I sat down to lunch at Pitzer last Friday and opened TSL to an article that upset my Chicago-ness. Jay Chung’s article, “Would A Rose By Any Other Name Win MVP?” was well-written and well-researched, but it was dead wrong in its assertion that Derrick Rose does not deserve the MVP Award for this season. I put down my chicken taco to recover from the shock to my pride for Chicago’s latest and greatest sports hero, the kid from Englewood whose jaw-dropping acrobatic drives and humble leadership have pushed the Bulls to the closest they’ve been to a championship since the glory days of Michael Jordan.
You see, I’m from Chicago, where we take great pride in what we are and what we do, from salting and shoveling our way through five months of Lake Michigan winters to riding to work each day in shaky train cars perched atop century-old trestles. And we can take the greatest pride in our cultural, political, and sports icons: planner Daniel Burnham, settler Jean-Baptiste de la Salle, musician Buddy Guy, basketball god Michael Jordan, and young superstar Derrick Rose. So you can understand, reader, how concerned I was to read an article that threatened my city’s collective pride like Midwestern thunderstorm clouds on a hot summer day.
To understand why Derrick Rose deserves to be MVP, you’ve got to understand the Bulls as a Chicagoan. Chicago was the basketball world’s capital during the 90s, when Jordan was as well known as Al Capone to visiting tourists. When Jordan and the gang played, the Bulls finished first in their division every year. Every Chicagoan faced a rude awakening in 1999 when the Bulls lost their star roster, plunged overnight from 1st to 8th in their division, and lost their indispensable coach to a certain Southern California city. From everything to nothing. Bulls games ended after the regular season, the United Center empty of Bulls fans by May.
Now imagine the excitement of watching a player on TV who graduated high school in the same year you did, 14 miles south of where you went to school. This player, after leading Simeon High School to consecutive city and state championships, left to play for the University of Memphis. A year later, he came back to the city he loves, to play for the team of his childhood idol. He immediately distinguished himself, inspiring his teammates through two lukewarm seasons and bringing pride back to a wounded city by challenging the Celtics into triple overtime in 2009. He was also remarkably humble, supportive of his teammates, and determined to improve every aspect of his game, from free throw to jump shot. His name? Derrick Rose, wearing Bulls jersey #1.
Today, the Bulls are the hottest team in the league, with a 62-20 record, four games ahead of the Three Henchmen and six ahead of Doc Rivers's squad. The Bulls haven’t had a regular season record this good since 1998, when Jordan reigned supreme on the West Side. They’ve accomplished all this thanks to a tough-love new coach, a deep team with strong defense and great chemistry, and D-Rose’s growing offensive talent and quiet leadership. Rose’s gravity-defying layups and two-handed dunks are now the stuff of late-night sports TV, and I wear my 90s Bulls hat with renewed pride, especially around my Boston friends.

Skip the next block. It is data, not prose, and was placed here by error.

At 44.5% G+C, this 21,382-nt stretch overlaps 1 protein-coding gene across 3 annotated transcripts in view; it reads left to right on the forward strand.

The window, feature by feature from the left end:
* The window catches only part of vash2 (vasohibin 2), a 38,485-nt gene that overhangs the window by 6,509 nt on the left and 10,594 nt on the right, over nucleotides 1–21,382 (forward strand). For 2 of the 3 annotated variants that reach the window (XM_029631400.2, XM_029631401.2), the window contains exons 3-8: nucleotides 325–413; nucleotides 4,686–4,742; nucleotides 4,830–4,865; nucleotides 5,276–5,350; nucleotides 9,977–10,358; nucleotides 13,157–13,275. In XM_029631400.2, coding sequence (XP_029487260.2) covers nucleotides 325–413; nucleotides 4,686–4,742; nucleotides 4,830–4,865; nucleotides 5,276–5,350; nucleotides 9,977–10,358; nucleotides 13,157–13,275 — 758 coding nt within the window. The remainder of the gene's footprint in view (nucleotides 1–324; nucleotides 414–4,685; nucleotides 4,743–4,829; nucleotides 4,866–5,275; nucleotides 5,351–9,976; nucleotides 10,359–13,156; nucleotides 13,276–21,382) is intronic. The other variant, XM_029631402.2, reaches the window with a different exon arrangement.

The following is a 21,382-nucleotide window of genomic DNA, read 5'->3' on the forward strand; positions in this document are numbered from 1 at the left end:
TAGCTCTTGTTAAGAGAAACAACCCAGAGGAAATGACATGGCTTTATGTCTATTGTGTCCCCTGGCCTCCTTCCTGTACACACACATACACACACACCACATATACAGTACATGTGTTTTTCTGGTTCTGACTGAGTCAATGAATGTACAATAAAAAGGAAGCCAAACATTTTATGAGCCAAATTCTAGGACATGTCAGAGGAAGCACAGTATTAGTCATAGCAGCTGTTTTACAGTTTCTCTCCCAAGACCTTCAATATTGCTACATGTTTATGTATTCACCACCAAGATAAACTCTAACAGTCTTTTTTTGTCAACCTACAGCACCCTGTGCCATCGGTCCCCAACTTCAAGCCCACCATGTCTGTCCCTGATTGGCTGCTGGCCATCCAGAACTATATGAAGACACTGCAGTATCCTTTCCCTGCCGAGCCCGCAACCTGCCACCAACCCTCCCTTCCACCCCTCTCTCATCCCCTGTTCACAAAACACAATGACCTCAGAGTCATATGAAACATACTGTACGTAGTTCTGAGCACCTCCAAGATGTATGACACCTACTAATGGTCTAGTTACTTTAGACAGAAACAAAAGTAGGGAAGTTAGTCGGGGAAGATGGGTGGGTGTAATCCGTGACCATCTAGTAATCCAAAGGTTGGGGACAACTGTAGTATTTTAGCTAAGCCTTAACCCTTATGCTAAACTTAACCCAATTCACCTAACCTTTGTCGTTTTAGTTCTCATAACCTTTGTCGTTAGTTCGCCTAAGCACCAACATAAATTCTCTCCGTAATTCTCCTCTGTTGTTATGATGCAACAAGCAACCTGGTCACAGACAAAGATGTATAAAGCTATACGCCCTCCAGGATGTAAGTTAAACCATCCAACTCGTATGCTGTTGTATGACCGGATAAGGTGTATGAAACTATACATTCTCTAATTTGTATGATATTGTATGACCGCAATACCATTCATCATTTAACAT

Sure, you might say I got to love D-Rose because I’m a Chicagoan. You might say, too, that the MVP Award should be about more than city pride. Maybe I love D-Rose too much. Maybe you’re right. If I was in South Beach or hanging out around Disney World, would I think differently about the Most Valuable Player? Jay Chung digs up some impressive statistics about why Howard, LeBron, and Kobe deserve better consideration. Yes, LeBron “leads the league in PER, a rating of a player’s per-minute productivity, with 27.2, while Derrick Rose is eighth in the league with 23.6.” And maybe Rose really is only the “fourth best player in Florida.”
Or is he? Derrick has some Chicago steel-hard statistics of his own: he’s only the 7th player in NBA history to average at least 25 points, 7.5 assists and 4.0 rebounds per game. Lately he’s given us a taste of what he’s capable of by twice scoring a career-high 42 points. We’ve all watched Rose deliver impossible baskets as he cuts through three Celtics players on a crossover, or marveled at his vertical as he swats down balls like birds colliding with the Sears Tower. He’s also grown immensely as a player, jumping from 16.8 points per game as a rookie to 25.1 today. As Stacey King would say, Rose is an “elevator”—he's only going up.
But basketball is more than just about the stats and moves: it’s about leadership, hard work, team play, and simple love of the game. The MVP award is not for “Best Performing Player,” it’s for Most Valuable Player. If it were the former, we wouldn’t need to recognize Rose’s humble style of leadership that has built a strong team and transformed the franchise. We’d ignore the focus he displays after each scored shot, which stands out in welcome contrast to the egoism of “the King.” We wouldn’t need to look at #1 red and black jerseys everywhere on streets of Chicago, or see how he inspires guys like Noah, Boozer, and Deng to new levels of play.
No, we wouldn’t need to. We could ignore every NBA game and calculate an MVP winner by crunching NBA numbers in Stata. But who wants that? We like watching amazing basketball, talented players, and dedication that pays off. It’s not just the media that admires Rose. It’s us, anyone who has watched D-Rose light up the United Center on a Tuesday evening.
So to answer your question, Jay, there is not a Rose by any other name. Not Kobe, not LeBron, not Dwight. Only Derrick. So feel the Chicago pride and love for the league’s most dedicated, most inspiring, and most valuable player. Give Derrick Rose the MVP Award. I know he won’t brag about it.